Sakhumzi Mfecane's work is a particularly intriguing example of transformations and shifts in local masculinities. His study shows how living with HIV and, in particular, taking ARVs, the loss of breadwinner status and limitations related to sexuality has impacted on subjective experiences of masculinity. In Mfecane's study we see a very different relationship between masculinity and death defiance. Unlike the adolescent staffriders, these men display a more nuanced and measured relationship to their masculine identities. Mfecane argues that challenges such as being forced to seek help and care, which goes against traditional masculine performance, stimulated reflection on the beliefs and practices of his participants, resulting in shifts in thinking and practices.
In the expanding repertoire of masculinity studies, it has become commonplace or indeed almost imperative to seek resistances to hegemonic masculinity everywhere. Bjarke Oxlund's article serves as a stern reminder that we need to be cautious in our readings of resistance or what appear to be alternative discourses on masculinities. Oxlund's work is enlightening in this respect. His study at the University of Limpopo illustrates how male student politicians utilize apparently progressive liberatory and struggle discourses to bolster their masculinity and their power and dominance in student politics, while female students are kept at the margins. The study attempts to reveal how male students engage with "hegemonic discourses of masculinity based on idioms of struggle, liberation and African traditionalism" which has the effect of silencing women students. Importantly, this article raises conceptual questions with respect to theorizing masculinities, debating the traditional wisdom related to hegemonic masculinities, and restates the importance of acknowledging the strategic appropriation of multiple and overlapping discourses in performances of said masculinities. In addition, in reading Oxlund's contribution, it becomes evident that constitutional, legal and material change in the lived experiences of being gendered will necessarily give rise to resistance and resistant discourses that attempt to conserve, re-establish, and reinstate normative roles, relations and access to power. More prosaically, Oxlund's article also provides us with the conceptual tools to make sense of one of the more perplexing features of the political rhetoric that South Africans have increasingly been witness to over the last year, namely the deployment of slogans drawn from the lexical register of warfare rather than democratic political practice - in a country that prides itself in its democratic political structures.
It is essential that we take resistances to non-hegemonic gender identities seriously. We need to explore the dynamics of resistance and unpack the meanings of masculinity, femininity and gender that lie beneath the surface. We need to acknowledge the powerful investments by both women and men in traditional gender roles and relations, and engage constructively with these, while continuing to document, advance and facilitate the hearing of resistant voices and meanings that make transformation possible.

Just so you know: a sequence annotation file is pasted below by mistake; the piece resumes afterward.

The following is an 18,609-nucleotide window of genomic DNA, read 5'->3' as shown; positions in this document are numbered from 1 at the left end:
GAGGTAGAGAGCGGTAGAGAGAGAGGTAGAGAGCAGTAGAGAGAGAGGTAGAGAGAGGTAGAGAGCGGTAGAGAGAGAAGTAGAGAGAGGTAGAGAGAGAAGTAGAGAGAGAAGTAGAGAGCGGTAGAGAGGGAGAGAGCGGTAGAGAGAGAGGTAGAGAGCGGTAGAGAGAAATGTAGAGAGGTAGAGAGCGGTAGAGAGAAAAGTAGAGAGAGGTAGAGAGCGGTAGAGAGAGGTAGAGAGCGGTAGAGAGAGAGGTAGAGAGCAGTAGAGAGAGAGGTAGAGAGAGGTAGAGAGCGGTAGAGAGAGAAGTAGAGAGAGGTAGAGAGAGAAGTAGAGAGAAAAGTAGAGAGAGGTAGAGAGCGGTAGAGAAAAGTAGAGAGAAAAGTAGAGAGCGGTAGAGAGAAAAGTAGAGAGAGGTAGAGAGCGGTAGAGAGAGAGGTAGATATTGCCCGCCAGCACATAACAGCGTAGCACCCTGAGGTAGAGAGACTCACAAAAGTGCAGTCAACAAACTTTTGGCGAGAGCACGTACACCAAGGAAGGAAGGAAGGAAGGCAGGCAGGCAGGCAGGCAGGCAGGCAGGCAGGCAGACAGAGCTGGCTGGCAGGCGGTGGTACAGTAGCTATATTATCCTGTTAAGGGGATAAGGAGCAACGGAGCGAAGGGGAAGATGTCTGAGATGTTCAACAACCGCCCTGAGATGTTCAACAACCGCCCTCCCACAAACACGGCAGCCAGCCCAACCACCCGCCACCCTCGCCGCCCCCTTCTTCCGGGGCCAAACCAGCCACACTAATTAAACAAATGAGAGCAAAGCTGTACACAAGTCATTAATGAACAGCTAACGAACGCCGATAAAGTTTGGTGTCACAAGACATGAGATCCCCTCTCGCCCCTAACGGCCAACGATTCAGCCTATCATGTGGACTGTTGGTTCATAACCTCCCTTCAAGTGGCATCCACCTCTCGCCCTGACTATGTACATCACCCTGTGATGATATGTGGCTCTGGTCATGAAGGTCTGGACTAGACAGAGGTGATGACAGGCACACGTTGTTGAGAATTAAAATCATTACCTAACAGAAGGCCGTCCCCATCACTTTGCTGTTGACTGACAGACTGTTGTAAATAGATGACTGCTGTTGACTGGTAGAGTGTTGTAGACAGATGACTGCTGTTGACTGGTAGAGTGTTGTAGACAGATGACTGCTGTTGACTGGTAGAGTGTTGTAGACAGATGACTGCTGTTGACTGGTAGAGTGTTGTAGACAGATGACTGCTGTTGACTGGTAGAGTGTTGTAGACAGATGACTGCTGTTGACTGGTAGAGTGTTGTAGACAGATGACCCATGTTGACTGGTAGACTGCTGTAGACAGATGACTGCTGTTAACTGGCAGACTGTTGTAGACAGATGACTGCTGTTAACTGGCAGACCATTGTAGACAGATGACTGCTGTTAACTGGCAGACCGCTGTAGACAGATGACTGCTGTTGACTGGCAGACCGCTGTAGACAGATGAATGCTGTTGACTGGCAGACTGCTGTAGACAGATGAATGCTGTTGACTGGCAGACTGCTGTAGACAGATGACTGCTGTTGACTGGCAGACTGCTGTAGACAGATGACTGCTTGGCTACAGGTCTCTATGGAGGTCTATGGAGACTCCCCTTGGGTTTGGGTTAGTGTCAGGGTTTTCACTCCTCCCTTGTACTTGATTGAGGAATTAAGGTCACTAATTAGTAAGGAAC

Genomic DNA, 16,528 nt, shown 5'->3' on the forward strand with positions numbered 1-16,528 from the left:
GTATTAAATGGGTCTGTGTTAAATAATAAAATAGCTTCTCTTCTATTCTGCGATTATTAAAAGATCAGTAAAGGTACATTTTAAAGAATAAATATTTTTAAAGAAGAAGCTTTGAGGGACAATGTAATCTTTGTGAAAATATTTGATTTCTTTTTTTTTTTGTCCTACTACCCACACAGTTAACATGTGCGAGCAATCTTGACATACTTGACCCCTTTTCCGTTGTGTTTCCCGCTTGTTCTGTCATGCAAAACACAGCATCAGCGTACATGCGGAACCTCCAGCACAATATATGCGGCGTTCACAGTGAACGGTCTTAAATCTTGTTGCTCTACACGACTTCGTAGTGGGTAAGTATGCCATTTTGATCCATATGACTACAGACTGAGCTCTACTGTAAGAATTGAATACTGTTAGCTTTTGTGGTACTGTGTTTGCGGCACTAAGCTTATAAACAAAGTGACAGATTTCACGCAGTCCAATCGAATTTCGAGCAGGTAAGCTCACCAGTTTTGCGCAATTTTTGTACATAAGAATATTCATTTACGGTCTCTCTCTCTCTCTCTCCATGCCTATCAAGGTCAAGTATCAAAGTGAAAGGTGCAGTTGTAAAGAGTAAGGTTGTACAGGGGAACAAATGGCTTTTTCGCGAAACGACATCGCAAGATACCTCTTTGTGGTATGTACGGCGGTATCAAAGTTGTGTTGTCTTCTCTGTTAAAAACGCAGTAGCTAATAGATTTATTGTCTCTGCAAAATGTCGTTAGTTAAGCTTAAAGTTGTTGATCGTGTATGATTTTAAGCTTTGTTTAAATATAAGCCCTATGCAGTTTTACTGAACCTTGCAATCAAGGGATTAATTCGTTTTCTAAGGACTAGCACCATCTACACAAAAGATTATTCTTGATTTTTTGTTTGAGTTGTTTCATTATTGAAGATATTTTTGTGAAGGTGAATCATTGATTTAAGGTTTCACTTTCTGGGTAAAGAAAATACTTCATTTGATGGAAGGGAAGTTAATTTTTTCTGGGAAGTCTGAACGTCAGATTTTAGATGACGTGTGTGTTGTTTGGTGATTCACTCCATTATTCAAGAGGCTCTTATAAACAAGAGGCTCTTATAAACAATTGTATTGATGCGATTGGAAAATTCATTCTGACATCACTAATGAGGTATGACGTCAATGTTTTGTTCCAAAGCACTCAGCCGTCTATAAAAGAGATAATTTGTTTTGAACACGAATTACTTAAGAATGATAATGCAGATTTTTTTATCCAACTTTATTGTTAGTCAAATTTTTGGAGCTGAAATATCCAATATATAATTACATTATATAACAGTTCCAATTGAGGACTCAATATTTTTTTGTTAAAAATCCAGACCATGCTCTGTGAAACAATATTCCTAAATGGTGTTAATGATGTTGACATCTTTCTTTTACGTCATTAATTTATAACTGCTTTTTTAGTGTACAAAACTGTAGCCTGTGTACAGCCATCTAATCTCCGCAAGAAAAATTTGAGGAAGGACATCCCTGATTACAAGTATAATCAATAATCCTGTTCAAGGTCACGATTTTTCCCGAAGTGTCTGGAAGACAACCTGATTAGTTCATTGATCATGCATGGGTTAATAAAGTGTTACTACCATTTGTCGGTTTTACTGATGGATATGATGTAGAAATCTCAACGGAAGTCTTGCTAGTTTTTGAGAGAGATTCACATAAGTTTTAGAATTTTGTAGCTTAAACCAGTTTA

While all the contributions to this special issue offer unique insights and very different readings of meanings of manhoods and masculinities, there is a central thread that binds them to a more liberatory form of theorising masculinity. All the articles resist the historical tendency to foreground the voices of white western men. Together these articles shift the terrain and illustrate the diversity of research and authorship in the field of masculinities. Such a dismantling of the historical centring of the white male voice, especially in South Africa, bodes well for the future of the field.
This special issue embodies a contribution to what we consider to be a critical academic and political debate on the contours and expressions of masculinities in South Africa and how these intersect with the lived realities of South Africans; a debate in which we hope the contributors to, and the readers of this special issue will participate in an ongoing manner.
Connell, R W (2007) Foreword, in Shefer, T, Ratele, K, Strebel, A, Shabalala, N & Buikema, R (eds) (2007) From boys to men: Social constructions of masculinity in contemporary society. Lansdowne: UCT Press. [ Links ]
Eagle, G & Hayes, G (2007) Editorial: Masculinity in transition. PINS, 35, 1-3. [ Links ]
Ratele, K (2008) Masculinity and male mortality in South Africa. African Safety Promotion: A Journal of Injury and Violence Prevention, 6 (2), 19-41. [ Links ]
Shefer, T, Ratele, K, Strebel, A, Shabalala, N & Buikema, R (2007) From boys to men: An overview, in Shefer, T, Ratele, K, Strebel, A, Shabalala, N & Buikema, R (eds) (2007) From boys to men: Social constructions of masculinity in contemporary society. Lansdowne: UCT Press. [ Links ]
Stevens, G (2008) Men and meanings of murder: Discourses and power in narratives of male homicide in South Africa. Unpublished PhD thesis, University of South Africa, Pretoria. [ Links ]